Song Review: Zac Brown Band, “My Old Man”

Are you tired of Zac Brown’s dalliances with electronic music? Do you break out in hives whenever “Beautiful Drug” comes on the radio? Do you wish Brown and his band would get back to playing “real” country music, like they did when they first hit Nashville? If you answered yes to any of these questions, brace yourself, because the band has a new single you might be interested in.

Brown’s reputation took a huge hit when he called out Bro-Country as being shallow and repetitive…and then promptly jumped on the Metropolitan trend with their album Jekyll + Hyde, causing many fans and critics to accuse Brown and Co. of hypocrisy. The album earned ZBB three No. 1s on the country charts and another on the rock charts, but the damage done to the band’s image seemed to negate the album’s success. It only takes one song to change peoples’ minds, however, and with “My Old Man,” the leadoff single for ZBB’s upcoming album, the group seems intent on proving that their classic country credentials are still intact.

Calling the song’s production “old-school” doesn’t even begin to describe the instrumentation here. For example, you can forget the debate over real vs. synthetic drums; this song doesn’t appear to have any percussion at all. In fact, there are only three instruments here that you’ll notice: The acoustic guitar that drives the melody, a fiddle that gets added about halfway through, and a muted piano that jumps in late in the game. (I’m sure there’s a bass in there somewhere, but it’s so low in the mix you don’t hear it.) The song quickly establishes a slower tempo and sets a reverential-yet-melancholic tone, perfectly matches the song’s theme (more on that later).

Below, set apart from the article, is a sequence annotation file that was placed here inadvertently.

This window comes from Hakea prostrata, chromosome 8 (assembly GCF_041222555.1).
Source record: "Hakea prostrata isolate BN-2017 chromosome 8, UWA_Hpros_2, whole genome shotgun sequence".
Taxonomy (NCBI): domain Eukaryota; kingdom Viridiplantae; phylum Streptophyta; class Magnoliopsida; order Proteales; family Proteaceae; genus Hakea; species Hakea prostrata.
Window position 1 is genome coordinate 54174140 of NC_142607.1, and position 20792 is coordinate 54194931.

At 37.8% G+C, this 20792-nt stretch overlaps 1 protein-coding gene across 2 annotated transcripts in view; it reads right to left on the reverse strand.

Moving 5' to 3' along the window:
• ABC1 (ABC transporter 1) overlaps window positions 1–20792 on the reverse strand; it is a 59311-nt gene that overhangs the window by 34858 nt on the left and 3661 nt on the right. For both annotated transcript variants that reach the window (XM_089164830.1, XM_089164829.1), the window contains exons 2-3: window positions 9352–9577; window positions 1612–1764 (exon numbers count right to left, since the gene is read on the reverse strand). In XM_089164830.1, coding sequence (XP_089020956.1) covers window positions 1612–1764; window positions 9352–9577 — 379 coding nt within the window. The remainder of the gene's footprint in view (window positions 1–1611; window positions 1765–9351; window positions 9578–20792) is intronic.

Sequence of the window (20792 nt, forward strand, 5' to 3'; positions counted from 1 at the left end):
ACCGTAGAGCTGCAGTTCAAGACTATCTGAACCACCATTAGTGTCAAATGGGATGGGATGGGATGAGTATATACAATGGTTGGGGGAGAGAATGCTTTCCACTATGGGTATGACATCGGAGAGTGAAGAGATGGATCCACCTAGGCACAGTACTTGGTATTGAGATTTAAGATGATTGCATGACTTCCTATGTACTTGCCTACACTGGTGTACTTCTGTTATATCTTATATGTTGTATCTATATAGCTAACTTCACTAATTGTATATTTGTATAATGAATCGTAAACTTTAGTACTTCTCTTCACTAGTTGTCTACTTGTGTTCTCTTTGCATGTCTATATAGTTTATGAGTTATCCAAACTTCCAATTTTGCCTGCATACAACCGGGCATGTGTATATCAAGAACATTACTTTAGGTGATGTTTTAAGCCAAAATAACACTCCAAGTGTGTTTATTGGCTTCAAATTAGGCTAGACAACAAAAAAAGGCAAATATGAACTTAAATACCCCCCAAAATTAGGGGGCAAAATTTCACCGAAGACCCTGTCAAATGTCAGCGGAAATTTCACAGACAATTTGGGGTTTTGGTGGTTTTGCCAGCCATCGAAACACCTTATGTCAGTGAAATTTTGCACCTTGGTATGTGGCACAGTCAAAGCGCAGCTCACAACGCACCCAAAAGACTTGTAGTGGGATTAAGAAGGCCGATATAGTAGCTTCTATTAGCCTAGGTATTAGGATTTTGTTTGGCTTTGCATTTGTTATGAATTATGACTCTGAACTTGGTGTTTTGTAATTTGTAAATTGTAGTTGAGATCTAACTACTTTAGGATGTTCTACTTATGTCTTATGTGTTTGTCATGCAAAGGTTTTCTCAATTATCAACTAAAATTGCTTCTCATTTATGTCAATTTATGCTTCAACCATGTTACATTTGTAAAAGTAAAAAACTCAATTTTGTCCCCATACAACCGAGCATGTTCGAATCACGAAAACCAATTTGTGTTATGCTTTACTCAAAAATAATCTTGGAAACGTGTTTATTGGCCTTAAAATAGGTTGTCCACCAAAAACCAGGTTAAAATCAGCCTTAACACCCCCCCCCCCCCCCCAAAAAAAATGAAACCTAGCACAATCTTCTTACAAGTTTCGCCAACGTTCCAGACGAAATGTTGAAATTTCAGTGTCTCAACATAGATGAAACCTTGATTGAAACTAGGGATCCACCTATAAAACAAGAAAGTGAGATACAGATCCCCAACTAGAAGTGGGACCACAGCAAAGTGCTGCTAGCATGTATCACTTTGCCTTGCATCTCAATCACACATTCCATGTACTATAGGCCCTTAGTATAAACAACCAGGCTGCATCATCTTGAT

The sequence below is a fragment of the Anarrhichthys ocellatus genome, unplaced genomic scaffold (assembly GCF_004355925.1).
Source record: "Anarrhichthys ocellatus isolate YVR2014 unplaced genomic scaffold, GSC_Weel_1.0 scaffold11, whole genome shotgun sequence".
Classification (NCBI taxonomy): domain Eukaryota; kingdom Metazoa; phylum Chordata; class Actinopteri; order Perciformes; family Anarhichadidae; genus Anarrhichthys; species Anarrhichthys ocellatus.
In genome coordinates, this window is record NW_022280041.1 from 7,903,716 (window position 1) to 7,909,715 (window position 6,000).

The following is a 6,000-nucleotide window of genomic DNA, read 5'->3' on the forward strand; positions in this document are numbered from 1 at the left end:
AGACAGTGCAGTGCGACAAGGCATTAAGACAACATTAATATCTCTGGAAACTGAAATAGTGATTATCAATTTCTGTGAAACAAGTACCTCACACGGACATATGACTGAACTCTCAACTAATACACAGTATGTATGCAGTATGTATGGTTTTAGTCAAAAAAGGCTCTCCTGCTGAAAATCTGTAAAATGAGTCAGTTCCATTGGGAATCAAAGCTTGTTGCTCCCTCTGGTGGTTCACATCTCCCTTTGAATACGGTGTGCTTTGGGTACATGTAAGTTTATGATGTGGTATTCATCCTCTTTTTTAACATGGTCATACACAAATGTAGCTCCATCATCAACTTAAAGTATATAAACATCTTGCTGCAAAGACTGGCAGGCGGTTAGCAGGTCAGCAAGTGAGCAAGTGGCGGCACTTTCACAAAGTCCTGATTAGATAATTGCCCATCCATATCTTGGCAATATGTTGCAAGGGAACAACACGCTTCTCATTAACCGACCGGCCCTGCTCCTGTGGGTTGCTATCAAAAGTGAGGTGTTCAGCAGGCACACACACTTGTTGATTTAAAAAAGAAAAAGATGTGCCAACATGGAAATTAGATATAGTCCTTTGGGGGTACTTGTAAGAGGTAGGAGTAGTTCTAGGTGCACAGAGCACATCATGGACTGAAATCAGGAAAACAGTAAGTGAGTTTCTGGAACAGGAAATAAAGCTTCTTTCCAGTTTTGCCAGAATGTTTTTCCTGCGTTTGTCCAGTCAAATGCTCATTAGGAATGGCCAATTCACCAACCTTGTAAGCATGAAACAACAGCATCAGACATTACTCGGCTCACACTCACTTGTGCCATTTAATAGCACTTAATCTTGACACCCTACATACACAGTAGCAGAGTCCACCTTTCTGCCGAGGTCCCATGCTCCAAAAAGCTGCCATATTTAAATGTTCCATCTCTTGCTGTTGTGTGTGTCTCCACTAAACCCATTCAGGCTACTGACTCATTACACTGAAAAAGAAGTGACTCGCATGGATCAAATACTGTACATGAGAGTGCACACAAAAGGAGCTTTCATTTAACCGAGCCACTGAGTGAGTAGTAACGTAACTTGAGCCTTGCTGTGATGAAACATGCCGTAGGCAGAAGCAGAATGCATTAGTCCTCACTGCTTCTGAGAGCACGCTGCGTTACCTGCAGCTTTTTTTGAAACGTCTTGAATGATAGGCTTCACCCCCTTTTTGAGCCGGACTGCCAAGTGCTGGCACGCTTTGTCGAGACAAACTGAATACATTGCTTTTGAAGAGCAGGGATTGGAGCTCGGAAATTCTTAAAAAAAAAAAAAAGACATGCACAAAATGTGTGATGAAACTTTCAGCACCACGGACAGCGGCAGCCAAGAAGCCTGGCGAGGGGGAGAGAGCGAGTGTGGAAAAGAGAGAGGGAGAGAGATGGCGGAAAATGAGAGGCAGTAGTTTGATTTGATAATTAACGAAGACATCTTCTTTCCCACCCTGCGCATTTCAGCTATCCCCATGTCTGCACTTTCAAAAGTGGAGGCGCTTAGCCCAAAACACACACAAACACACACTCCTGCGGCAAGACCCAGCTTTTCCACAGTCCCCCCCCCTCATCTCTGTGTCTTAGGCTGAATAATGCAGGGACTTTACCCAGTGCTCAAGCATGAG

The song’s vocal tracks are similarly stripped down: Brown covers most of the duties himself without any hint of added effects, and the rest of the crew jumps in to add some tight harmonies on the choruses. Brown avoids performing any vocal gymnastics here, and sticks to a solid, straightforward delivery that gets the message across, much as he did with the band’s early material. While his prior comments may have ruined his credibility in the eyes of some, he comes across as earnest and believable here.

The song itself is a tribute to the singer’s father (who is apparently deceased), declaring Brown’s appreciation for his father’s teachings and hopes that he can be the same kind of role model and teacher to his own son. While this sort of fatherly tribute has been done before (Alan Jackson’s “Drive,” George Strait’s “Love Without End, Amen,” and Conway Twitty’s “That’s My Job” come to mind), it’s been a loooong time since anyone’s covered this ground (or done anything this substantive at all, for that matter), which will help it stand out on the radio. While the lyrics are a bit broad and generic, this will likely help it connect with a wide audience. Basically, if you’ve got a father, you’re going to feel this one, and the Zac Brown Band wisely keeps things simple to avoid getting in the way of the message.

Overall, “My Old Man” is a nice, touching song that represents a return to form for the Zac Brown Band, a return many of their fans have been eagerly anticipating. Beyond that, however, it’s a sign that substance is back in style on country radio, which bodes well for the genre’s future.

Well played, ZBB. Well played.

Rating: 7/10. This one was worth the wait.